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Until a salary cap, MLB outcomes will remain predictable

Because baseball begins as life afield is renewed, tra-la, you can always count on two things this time of year. One: In trees, the sap is rising. Two: in baseball, the sappiness is rising. Yes: As sure as the flowers are a-bloomin' again, every team has a chance. Well, that's true in the NFL, the NBA and the NHL, but baseball is more like Dancing With The Stars. It's understood from the start that some competitors just don't have a prayer.

We kinda, sorta suspected that Tom DeLay and Jerry Springer didn't have a legitimate chance at winning the coveted disco ball trophy against beautiful, young and agile dancers. And as long as there is no salary cap to equalize things, the Yankees and a few other rich teams are going to buy championships, while the little old mid-major cities really can't compete.

Come on, let's admit it. Baseball is the national pastime only if hedge funds are the national livelihood. If one needs proof, a British survey just revealed that the Yankees pay their players, on average, more than any other team in the world. Even more significant: The Bronx Bombers are the only MLB team in the top dozen. Baseball law really does allow the Yankees to be in a league of their own.

There are 26 divisions in the four major team sports and, in 25 of them, the American dream lives. Then there is the American League East, where the Yankees reside along with their moneybag runner-up, the Boston Red Sox. The division is so stacked, Commissioner Bud Selig has floated the idea that perhaps some desperately poor franchises be temporarily reassigned to that division. Not to improve their chances, you understand, but to give them more paydays. Higher attendance at games against Boston and New York equals big gate receipts. In college football and basketball, this shameful charity goes by the name of "guarantee games," wherein poor schools schedule themselves against famous teams, putting a price tag on the role of sacrificial lamb.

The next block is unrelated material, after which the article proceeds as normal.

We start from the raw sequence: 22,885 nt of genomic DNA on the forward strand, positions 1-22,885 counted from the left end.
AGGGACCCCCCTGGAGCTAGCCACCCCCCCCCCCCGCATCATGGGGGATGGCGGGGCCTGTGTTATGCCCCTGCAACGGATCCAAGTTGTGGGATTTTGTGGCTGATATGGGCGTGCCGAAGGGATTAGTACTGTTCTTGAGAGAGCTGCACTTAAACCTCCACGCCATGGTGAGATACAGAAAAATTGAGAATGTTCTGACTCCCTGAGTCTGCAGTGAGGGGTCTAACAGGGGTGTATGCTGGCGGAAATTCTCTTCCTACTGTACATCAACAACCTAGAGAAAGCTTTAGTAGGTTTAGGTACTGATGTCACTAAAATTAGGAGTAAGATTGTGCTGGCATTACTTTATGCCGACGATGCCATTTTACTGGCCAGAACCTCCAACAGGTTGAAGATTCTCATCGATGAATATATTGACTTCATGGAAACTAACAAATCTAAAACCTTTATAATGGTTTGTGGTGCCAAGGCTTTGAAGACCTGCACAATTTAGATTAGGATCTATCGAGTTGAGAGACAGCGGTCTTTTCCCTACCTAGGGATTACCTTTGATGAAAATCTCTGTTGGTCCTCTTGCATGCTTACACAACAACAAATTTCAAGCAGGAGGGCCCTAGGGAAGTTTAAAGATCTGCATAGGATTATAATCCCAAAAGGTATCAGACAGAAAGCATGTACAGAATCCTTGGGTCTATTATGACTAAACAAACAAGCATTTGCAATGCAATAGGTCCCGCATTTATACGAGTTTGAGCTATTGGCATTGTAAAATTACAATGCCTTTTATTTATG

The only way for the three geographical losers in the AL East -- Tampa Bay, Baltimore and Toronto -- to have any chance, is to be both wise and lucky when drafting amateur players. So far, the Rays have done magnificently. But don't mess with the fat cats. When Tampa's young, homegrown players dared win the division two years ago, the Yankees immediately went out and signed the best hitter and the two best free agent pitchers, essentially buying the 2009 pennant.

Sure, quirky things can happen in the playoffs. But this Opening Day we are only reminded again, that for baseball's welter of statistics, it remains a sport without a salary cap. Ultimately, the only numbers that matter are the ones that follow the dollar sign.

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